Towards evening, I heard quite a bit of noise in the woods. I knew my site was close to the portage from Ashdick, but I assumed that route was less desirable, so I didn’t expect any traffic. So I wandered over to the knob of rock and looked over: a couple of graybeards were moving smartly past, and one gave the briefest look my direction, said “nope” and were gone. I think they had quite a paddle before an open site.
Clearly, conditions had been about as good as they can get for paddling and enjoying (“idyllic” was the word that came to mind). And other ‘events’ were working heavily in my favor as well. For instance, the next morning I got up at daybreak and headed uphill for brief relief. But I tripped on a tent-line and went down—hard—onto a flat rock. I landed on my forearms, not my wrists or my elbows, hard enough that the forearms tingled for quite a while. AND I had hit on a pocket of duff nestled in the middle of the big, flat rock. I was not much awake, so I was down before I knew I was falling. So I said “thanks” and headed uphill, a grateful guy, laughing.
Morning was beautiful—again—and I headed up to Ottertrack. I was pleased to see the Canadian side was well wooded and sculpted with rock. (Last year, the north side of Mountain appeared more like a grassy knoll, and the little motorboat going back and forth just didn’t seem right.) Ottertrack looks like it would be worth exploring another year. Swamp, on the other hand, somehow confused me, and, if it hadn’t been for the compass mounted five feet in front of me, I’d still be confused.
So, on to Saganaga. It seemed wise to just hug the south shore and then decide at American Point whether to paddle out, camp and wait, or circle south again. Nice lake. The wind was south and there were miles to cover, but they were enjoyable. There was even a dandy sand beach for a break. At American Point there was wind, but the cirrus clouds kind of promised that there wasn’t a squall lurking—and the crossings were only a couple miles at a time between islands. I knew from Mr. Garmin that that meant only a half hour of serious paddling at a time, even with some wind, so this seemed the reasonable course. Halfway across, there was a group of three canoes (rentals) coming toward me, having come through the space between Munker and Long Islands. They were far more affected by the increasing wind, but were happily and leisurely paddling (they waved), so I asked myself why I was getting all excited about the dangers here and enjoyed the effort. Again the compass bailed me out, as I kept wanting to turn south, and you basically have to just paddle east until you get back to burned forest, and THEN go south. Straight into the wind. Man, was I glad I was sitting low to the water! There was really nothing for it but to just paddle out, and I was glad I had scouted the area on a day permit the evening before I started this. That scouting enabled me to confidently make the turns into the proper channels and make straight for the landing at Trail’s End. It should also have warned me away from a marvelous flat rock two inches below the surface beside the middle island of Gull Lake. I had hit it three days previous. Man, did I hang up. Sure hope gelcoat is not resentful of these things….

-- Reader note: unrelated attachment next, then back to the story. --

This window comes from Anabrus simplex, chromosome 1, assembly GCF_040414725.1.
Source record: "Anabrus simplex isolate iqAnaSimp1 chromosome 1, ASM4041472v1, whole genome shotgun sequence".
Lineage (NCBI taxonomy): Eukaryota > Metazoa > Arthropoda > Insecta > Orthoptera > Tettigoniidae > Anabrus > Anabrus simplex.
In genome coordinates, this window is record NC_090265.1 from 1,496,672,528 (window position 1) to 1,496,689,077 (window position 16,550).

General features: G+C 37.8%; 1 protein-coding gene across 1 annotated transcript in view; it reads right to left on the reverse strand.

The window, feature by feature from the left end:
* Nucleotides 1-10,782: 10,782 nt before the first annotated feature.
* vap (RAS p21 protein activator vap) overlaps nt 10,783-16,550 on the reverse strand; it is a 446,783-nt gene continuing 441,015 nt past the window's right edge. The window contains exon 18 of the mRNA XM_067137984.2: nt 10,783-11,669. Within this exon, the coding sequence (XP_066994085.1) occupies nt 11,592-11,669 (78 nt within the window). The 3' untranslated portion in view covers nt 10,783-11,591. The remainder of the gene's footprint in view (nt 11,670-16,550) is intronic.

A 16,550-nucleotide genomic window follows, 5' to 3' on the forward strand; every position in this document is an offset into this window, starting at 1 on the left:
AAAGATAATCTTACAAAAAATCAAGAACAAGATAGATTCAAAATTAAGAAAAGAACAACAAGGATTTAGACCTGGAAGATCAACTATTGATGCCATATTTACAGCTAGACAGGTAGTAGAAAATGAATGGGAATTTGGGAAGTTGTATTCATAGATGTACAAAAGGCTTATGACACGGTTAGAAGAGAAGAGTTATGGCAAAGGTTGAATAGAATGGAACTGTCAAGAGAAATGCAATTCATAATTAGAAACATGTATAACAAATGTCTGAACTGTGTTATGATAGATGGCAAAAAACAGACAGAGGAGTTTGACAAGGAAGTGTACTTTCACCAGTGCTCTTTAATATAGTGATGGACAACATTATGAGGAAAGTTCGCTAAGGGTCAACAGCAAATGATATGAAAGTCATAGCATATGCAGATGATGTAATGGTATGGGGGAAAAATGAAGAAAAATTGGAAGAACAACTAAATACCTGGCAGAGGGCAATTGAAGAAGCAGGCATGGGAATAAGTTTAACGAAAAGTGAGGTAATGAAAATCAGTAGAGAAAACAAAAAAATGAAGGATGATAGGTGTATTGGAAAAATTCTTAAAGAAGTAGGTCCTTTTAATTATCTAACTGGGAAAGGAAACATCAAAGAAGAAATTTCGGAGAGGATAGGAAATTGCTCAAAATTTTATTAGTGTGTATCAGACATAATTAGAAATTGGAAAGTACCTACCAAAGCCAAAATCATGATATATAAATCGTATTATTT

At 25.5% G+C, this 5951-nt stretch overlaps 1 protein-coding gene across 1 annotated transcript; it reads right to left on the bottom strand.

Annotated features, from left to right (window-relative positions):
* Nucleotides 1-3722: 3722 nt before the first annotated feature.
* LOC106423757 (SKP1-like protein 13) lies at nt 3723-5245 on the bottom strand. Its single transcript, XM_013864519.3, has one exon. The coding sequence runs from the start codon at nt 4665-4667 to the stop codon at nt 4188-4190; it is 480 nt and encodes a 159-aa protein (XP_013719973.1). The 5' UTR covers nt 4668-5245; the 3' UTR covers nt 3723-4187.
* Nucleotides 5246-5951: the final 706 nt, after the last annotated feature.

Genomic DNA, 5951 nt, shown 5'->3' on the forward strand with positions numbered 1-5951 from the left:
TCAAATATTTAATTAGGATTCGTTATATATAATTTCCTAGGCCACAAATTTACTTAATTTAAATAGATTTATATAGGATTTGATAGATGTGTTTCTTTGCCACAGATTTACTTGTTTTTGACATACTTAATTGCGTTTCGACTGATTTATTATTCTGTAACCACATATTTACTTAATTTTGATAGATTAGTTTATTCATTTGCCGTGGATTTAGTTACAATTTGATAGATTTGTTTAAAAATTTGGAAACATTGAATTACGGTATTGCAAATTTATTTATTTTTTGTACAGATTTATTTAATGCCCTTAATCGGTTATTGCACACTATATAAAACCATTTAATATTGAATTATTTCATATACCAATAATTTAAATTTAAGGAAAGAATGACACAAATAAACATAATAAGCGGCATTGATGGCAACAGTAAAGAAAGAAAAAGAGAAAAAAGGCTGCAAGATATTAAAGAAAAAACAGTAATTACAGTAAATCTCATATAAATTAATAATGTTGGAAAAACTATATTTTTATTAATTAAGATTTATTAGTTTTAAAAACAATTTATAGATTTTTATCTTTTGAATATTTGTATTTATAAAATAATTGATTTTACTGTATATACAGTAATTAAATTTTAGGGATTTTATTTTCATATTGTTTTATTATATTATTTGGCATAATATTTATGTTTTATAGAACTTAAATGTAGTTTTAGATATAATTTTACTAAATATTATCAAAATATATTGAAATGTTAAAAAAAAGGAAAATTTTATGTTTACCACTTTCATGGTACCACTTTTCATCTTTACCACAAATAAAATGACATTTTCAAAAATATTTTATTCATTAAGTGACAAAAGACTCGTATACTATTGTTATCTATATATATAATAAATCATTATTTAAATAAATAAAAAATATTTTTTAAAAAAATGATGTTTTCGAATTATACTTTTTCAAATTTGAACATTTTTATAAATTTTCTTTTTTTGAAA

And at that I arrived at the landing; the clock in the car said 1:30, and Garmin said 38.7 miles in these three days. Not sure how accurate that is, but it does explain the overly-serious guy in the self-portrait. It would have meant almost fifteen miles today, and that’s a lot for me. Too much worry, too little dawdling and exploring and reading.
It turned out to be a nice try at journaling. I wrote things I would have forgotten, even though a great deal of what I wrote translates as drivel. I had thought there might be some wonderful new life goals come of this diligence, but no such luck. Nice paddle, though.
fwiw: I wanted to get in some miles in the car and was looking for a place to camp south of Superior. Amnicon Falls State Park is right there, primitive camping so there are sites left for the last minute camper, and a terrific little hike around rapids and falls. Even in the mist and rain it was picturesque.